Bullet Wisdom

I am an Active Duty Officer in the US Army. I am a Husband, father, writer, hunter, gamer, and SOLDIER. This blog is a forum for my many hobbies as well as my random musings.

Tuesday, February 10, 2009

Mending Fences

The Army is not all Kevlar and testosterone. Over the years I have come to the realization that people, not tanks and helicopters, make the Army go. Of course, it's the same as in the civilian world. You have to work with people in order to accomplish your objectives.

Over the last week, we had two objectives. First, we had to get out into our battle space and find where we fit in the grand scheme of things. Just tackling the weekly rhythm alone was a daunting task. There were meetings scattered all over the calendar and the map.

We quickly realized was that with a small, geographically isolated team you could not get everywhere for every meeting. If we did, we would spend all our time on the road going to meetings rather than performing our primary duty: advising an Iraqi Infantry Brigade.

That process is still ongoing. We're whittling the large list of meetings down to a few. We're figuring out where we need to plug in to maximize our effects. It'll be another couple of weeks, but it should pay off for us in the long run. The important part is trying to find the right forum for connection our Iraqi and Coalition counterparts. That's the key to success and will require additional work.

Our other objective was to get out and work on relationships. Before coming here, we were told that our primary problem would be lack of support from coalition partners In other words, don't bother asking for help because none will come.

The reality we discovered was very different. Coalition units have bent over backwards to provide the support needed for us to execute our mission. The primary difference between what I'll categorize as 'then-and-now' is simply personalities. We've made it a point of emphasis to get out there and shake hands with units throughout our area of operations. Already, the payoff is huge.

It is yet another reminder that an e-mail is never as good as a phone call or a handshake. Oh, and that you get more with sugar than salt.


Anonymous said...

Thanks for that summary of all your objectives. I just wanted to invite you, Ken, to share some more your 'war stories' on our Honoring the American Soldier tribute. We're working with the band Queensryche and asking everyone to dedicate songs and share stories in musical tribute to our servicemen and women.

Check it out at http://jamsbio.com/american-soldier

Anonymous said...

This is a true point like you said no matter where you are in the world. Although I have not served in Iraq or its neighboring theaters of operations I did come across these same problems while serving in Korea prior to OEF/OIF.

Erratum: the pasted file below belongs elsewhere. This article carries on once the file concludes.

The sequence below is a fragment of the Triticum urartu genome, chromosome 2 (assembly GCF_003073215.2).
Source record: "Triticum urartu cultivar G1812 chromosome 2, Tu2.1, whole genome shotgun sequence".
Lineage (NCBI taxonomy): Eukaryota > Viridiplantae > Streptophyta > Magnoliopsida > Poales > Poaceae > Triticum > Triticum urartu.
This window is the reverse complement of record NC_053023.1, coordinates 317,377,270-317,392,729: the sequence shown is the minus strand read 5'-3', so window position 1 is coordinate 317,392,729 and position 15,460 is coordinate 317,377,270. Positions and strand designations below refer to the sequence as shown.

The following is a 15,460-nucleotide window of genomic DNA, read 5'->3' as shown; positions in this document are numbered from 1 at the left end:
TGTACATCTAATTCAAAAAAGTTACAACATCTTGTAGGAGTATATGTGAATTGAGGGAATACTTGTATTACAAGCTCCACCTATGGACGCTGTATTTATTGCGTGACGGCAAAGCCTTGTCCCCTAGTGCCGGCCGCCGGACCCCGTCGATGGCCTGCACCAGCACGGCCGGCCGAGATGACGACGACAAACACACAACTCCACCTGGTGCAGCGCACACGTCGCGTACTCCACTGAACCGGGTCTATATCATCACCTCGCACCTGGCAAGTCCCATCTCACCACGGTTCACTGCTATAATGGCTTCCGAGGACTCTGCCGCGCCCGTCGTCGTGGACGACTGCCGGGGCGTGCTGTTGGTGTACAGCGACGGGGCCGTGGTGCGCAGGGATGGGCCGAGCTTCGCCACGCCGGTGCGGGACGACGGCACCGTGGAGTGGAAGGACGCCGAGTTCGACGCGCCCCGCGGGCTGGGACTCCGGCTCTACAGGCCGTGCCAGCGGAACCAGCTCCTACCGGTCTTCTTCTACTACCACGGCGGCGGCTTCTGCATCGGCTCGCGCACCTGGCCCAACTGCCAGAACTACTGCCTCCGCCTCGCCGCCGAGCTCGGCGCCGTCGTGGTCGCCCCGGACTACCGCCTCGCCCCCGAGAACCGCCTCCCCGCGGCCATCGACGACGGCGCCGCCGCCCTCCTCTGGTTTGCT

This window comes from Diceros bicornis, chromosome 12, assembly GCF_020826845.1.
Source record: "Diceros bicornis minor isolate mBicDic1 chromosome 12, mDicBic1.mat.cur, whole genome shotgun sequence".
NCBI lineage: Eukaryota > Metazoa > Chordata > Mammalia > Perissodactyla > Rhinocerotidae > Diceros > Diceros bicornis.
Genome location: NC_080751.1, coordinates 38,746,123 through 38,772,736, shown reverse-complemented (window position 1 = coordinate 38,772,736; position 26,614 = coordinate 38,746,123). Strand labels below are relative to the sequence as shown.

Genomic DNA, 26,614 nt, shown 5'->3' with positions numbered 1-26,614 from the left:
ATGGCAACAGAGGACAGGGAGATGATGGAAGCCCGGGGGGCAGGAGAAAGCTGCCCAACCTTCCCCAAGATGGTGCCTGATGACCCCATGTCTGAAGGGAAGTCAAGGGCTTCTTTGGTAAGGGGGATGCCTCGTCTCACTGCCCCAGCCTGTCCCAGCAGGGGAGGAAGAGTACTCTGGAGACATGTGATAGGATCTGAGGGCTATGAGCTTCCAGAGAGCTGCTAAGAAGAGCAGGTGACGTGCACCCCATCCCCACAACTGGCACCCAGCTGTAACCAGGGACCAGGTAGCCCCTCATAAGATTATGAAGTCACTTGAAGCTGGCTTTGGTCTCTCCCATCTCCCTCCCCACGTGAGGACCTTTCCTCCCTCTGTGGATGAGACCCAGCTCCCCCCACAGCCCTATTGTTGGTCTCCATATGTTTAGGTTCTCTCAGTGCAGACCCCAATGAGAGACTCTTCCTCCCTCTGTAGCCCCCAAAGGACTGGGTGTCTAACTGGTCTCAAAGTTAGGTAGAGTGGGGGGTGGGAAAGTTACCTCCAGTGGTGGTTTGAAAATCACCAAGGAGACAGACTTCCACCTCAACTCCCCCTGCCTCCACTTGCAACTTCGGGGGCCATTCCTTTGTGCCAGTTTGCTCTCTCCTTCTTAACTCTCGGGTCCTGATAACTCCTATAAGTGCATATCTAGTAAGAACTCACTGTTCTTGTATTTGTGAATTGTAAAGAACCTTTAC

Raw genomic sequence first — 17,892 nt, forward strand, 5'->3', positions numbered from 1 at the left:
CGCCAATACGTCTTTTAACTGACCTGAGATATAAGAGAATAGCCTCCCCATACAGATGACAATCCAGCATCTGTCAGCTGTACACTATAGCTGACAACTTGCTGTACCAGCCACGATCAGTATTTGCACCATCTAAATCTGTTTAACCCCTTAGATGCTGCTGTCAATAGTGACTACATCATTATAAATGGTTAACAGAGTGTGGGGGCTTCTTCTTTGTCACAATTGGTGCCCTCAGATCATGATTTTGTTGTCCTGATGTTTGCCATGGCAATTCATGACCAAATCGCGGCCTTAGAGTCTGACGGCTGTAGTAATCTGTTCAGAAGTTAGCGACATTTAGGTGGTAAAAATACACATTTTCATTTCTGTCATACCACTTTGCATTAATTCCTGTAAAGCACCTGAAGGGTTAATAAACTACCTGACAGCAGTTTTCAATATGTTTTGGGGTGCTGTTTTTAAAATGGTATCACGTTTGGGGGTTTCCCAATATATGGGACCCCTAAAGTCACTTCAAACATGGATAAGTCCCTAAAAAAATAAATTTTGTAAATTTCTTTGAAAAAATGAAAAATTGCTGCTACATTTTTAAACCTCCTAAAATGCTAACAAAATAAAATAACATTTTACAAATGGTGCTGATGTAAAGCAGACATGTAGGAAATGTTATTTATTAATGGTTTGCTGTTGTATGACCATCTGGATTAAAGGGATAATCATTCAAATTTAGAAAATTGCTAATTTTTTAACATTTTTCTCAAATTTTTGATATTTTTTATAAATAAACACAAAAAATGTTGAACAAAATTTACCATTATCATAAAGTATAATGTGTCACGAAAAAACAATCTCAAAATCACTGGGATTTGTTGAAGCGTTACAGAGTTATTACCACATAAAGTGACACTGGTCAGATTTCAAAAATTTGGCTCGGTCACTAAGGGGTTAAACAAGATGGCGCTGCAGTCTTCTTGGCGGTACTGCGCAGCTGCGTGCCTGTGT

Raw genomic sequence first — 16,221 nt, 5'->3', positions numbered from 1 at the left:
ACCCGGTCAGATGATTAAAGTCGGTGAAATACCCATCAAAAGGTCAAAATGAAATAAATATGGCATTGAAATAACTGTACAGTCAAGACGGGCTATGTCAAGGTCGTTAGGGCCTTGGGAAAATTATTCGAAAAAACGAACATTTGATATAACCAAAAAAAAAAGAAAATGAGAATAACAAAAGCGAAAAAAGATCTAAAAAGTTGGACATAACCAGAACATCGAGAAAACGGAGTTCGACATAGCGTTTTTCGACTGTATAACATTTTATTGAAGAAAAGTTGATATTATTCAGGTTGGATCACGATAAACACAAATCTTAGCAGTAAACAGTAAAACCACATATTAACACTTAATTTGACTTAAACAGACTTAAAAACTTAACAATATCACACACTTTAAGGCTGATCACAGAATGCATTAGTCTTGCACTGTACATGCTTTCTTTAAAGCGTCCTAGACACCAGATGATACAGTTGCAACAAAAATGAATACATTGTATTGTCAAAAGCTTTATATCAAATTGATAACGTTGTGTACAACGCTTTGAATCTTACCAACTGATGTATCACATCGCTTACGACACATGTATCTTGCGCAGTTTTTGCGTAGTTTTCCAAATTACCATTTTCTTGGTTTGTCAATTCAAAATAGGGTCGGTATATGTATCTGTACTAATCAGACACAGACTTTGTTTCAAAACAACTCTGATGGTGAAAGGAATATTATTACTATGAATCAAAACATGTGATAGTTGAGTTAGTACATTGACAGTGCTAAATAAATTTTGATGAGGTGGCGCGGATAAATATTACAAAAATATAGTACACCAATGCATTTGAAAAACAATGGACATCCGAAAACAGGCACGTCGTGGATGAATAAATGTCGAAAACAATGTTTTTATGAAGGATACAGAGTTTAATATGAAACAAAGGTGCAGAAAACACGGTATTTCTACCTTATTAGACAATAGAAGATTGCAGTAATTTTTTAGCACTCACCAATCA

There we had to work hard at creating a collaborative relationship with our ROK Army counterparts, as well as maintain a good relationship with the local populace. Because the typical Soldier rotates through Korea every year it is hard to build these lasting relationships. It takes a while to develop a mutual trust between parties.

Two examples that spring to mind were 1) during a field exercise my Artillery Battery was firing from a commonly used firing point. Batteries roll in and out of there all the time as it was one of the few locations shooting into one of the only impact areas controlled by the Second Infantry Division. During this field exercise the elderly lady that lived in the house near the firing point came out to "complain" about the cannon fire. Well I thought she was complaining, it turned out that she was actually thanking us for being there and protecting her from the North Korean aggression. It turned out she was only telling my Senior Korean Soldier that her window had been broken in the past a different battery firing. We were able to get her window repaired for her by talking to our G5, for which she was eternally grateful.

The other story is in reference to how long it took to establish a relationship with our ROK Army counterparts. We had to integrate with them for our defense of South Korea exercises, but always found it hard to get information out of them for how we could train together. We realized early on that they typically do not share this information because we rotate through the country so often (once again, every year) that it was pointless to establish this rapport. Thanks to some longer tours by key individuals we were able to start conducting some joint training missions with other ROK batteries. These were probably the most exciting field training exercises that my Soldiers were able to participate in during my tenure there.

So I agree with you have to get out there and meet people face to face. It is the best way to establish a trusting relationship. Face to face meetings are the most successful will dealing with different cultures.

Major Guy Yelverton, student, Command and General Staff College, Ft. Belvoir, VA.

The views expressed in this blog are those of the author and do not reflect the official policy or position of the Department of the Army, Department of Defense, or the U.S. Government.